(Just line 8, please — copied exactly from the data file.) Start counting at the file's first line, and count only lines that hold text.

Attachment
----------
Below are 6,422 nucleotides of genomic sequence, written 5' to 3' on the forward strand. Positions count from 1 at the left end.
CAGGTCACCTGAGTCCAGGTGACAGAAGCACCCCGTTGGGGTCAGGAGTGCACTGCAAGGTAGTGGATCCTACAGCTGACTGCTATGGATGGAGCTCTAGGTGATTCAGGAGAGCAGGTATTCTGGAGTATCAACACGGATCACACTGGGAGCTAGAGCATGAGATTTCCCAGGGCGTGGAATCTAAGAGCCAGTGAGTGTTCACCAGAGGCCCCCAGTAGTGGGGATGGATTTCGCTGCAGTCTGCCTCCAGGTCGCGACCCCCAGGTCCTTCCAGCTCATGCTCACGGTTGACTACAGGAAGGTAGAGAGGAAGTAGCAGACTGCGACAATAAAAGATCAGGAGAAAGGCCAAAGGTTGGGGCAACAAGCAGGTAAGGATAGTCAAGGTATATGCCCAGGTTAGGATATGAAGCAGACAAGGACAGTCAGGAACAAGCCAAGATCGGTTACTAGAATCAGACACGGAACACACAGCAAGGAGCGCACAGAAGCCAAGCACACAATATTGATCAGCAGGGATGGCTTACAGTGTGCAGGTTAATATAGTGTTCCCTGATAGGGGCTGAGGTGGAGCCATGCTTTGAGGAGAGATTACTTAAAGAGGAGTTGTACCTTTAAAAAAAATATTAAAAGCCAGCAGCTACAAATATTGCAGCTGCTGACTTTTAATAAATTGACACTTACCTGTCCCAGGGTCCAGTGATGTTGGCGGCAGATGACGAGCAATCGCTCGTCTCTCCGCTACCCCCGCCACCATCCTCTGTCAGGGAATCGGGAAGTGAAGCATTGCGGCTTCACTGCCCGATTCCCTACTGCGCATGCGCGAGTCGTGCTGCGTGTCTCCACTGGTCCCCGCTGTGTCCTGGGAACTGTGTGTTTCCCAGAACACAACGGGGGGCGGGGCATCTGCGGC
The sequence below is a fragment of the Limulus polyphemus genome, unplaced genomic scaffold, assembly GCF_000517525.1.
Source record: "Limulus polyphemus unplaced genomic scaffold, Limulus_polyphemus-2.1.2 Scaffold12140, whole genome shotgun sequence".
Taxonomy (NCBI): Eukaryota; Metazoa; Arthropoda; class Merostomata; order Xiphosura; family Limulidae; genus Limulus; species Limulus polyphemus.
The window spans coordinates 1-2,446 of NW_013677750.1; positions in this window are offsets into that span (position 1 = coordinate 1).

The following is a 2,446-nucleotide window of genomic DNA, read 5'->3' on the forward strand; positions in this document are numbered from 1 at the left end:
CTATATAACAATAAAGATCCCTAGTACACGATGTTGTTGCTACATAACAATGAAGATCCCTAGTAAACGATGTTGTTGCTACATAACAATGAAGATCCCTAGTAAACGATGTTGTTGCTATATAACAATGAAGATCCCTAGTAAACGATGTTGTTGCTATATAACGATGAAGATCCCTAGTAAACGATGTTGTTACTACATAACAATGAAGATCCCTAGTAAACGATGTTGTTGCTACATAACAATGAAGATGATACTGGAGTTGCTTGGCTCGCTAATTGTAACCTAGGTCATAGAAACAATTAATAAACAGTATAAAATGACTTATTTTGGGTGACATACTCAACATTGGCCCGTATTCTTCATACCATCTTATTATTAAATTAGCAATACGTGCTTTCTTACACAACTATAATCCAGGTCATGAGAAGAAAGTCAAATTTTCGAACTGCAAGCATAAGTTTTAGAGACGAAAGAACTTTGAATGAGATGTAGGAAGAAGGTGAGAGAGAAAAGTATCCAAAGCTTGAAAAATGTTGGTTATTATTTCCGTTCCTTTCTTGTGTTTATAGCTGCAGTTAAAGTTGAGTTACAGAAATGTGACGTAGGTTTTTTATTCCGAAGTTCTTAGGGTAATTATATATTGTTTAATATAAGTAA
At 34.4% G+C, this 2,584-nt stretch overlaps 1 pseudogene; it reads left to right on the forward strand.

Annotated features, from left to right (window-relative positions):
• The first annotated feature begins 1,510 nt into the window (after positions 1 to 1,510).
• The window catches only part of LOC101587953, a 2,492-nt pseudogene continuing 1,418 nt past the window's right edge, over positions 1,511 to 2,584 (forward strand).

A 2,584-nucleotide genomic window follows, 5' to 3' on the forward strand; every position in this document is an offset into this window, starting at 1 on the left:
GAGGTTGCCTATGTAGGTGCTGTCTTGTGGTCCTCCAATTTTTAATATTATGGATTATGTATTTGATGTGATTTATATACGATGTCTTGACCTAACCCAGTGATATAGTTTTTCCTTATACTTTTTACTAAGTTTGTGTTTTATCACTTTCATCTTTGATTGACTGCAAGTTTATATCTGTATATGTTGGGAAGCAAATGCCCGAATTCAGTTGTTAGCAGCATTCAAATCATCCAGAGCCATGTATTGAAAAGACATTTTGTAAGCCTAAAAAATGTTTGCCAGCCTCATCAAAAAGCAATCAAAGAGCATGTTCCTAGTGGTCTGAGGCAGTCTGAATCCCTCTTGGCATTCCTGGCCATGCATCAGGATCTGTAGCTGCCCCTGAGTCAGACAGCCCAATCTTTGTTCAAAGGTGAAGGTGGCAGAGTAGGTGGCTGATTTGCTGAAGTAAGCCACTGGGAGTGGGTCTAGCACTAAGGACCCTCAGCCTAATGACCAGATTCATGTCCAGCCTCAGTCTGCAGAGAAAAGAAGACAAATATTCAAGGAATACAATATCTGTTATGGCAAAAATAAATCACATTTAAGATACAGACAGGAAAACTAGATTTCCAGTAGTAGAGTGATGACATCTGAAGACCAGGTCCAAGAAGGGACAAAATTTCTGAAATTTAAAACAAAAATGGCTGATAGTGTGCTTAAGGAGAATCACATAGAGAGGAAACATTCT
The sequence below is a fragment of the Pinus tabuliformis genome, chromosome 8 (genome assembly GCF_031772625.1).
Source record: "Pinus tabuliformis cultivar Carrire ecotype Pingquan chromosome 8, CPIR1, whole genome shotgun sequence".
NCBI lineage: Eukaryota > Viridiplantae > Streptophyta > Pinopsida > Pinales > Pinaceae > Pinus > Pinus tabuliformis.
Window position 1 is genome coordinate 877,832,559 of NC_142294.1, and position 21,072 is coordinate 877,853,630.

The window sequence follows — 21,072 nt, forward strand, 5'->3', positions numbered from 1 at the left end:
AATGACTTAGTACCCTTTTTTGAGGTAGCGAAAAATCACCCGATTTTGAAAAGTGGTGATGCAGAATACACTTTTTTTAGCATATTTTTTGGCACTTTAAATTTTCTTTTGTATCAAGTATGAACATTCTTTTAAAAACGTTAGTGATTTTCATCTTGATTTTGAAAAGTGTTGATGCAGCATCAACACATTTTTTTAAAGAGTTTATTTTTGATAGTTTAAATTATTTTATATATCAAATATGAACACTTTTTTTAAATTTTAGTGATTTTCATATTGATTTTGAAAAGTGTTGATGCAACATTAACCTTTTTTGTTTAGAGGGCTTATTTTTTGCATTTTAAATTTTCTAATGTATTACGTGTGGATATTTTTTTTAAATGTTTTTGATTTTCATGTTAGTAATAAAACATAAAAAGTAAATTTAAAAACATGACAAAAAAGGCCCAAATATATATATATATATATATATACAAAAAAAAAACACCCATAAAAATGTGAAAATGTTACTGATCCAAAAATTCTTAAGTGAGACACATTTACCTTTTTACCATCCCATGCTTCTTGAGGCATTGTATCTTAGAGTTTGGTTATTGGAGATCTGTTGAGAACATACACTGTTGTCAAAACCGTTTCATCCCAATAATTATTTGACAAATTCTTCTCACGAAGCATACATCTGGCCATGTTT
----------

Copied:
CTATATAACAATAAAGATCCCTAGTACACGATGTTGTTGCTACATAACAATGAAGATCCCTAGTAAACGATGTTGTTGCTACATAACAATGAAGATCCCTAGTAAACGATGTTGTTGCTATATAACAATGAAGATCCCTAGTAAACGATGTTGTTGCTATATAACGATGAAGATCCCTAGTAAACGATGTTGTTACTACATAACAATGAAGATCCCTAGTAAACGATGTTGTTGCTACATAACAATGAAGATGATACTGGAGTTGCTTGGCTCGCTAATTGTAACCTAGGTCATAGAAACAATTAATAAACAGTATAAAATGACTTATTTTGGGTGACATACTCAACATTGGCCCGTATTCTTCATACCATCTTATTATTAAATTAGCAATACGTGCTTTCTTACACAACTATAATCCAGGTCATGAGAAGAAAGTCAAATTTTCGAACTGCAAGCATAAGTTTTAGAGACGAAAGAACTTTGAATGAGATGTAGGAAGAAGGTGAGAGAGAAAAGTATCCAAAGCTTGAAAAATGTTGGTTATTATTTCCGTTCCTTTCTTGTGTTTATAGCTGCAGTTAAAGTTGAGTTACAGAAATGTGACGTAGGTTTTTTATTCCGAAGTTCTTAGGGTAATTATATATTGTTTAATATAAGTAA